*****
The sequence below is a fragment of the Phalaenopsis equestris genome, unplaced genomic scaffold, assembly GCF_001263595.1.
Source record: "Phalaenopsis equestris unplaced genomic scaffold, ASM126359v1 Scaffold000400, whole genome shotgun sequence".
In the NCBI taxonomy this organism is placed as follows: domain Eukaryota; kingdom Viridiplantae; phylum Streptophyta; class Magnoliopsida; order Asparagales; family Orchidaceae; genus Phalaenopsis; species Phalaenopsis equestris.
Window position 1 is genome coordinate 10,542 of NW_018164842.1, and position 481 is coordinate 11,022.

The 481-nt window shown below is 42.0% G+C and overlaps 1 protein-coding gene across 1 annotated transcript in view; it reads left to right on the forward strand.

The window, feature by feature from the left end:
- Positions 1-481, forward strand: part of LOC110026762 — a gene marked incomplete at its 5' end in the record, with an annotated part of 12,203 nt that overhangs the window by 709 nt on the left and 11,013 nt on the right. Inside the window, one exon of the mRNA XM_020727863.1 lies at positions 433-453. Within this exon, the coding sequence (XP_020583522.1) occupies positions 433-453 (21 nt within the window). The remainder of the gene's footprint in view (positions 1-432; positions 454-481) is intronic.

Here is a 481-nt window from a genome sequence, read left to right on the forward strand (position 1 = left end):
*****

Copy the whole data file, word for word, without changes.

The sequence below is a fragment of the Phalaenopsis equestris genome, unplaced genomic scaffold, assembly GCF_001263595.1.
Source record: "Phalaenopsis equestris unplaced genomic scaffold, ASM126359v1 Scaffold000400, whole genome shotgun sequence".
In the NCBI taxonomy this organism is placed as follows: domain Eukaryota; kingdom Viridiplantae; phylum Streptophyta; class Magnoliopsida; order Asparagales; family Orchidaceae; genus Phalaenopsis; species Phalaenopsis equestris.
Window position 1 is genome coordinate 10,542 of NW_018164842.1, and position 481 is coordinate 11,022.

The 481-nt window shown below is 42.0% G+C and overlaps 1 protein-coding gene across 1 annotated transcript in view; it reads left to right on the forward strand.

The window, feature by feature from the left end:
- Positions 1-481, forward strand: part of LOC110026762 — a gene marked incomplete at its 5' end in the record, with an annotated part of 12,203 nt that overhangs the window by 709 nt on the left and 11,013 nt on the right. Inside the window, one exon of the mRNA XM_020727863.1 lies at positions 433-453. Within this exon, the coding sequence (XP_020583522.1) occupies positions 433-453 (21 nt within the window). The remainder of the gene's footprint in view (positions 1-432; positions 454-481) is intronic.

Here is a 481-nt window from a genome sequence, read left to right on the forward strand (position 1 = left end):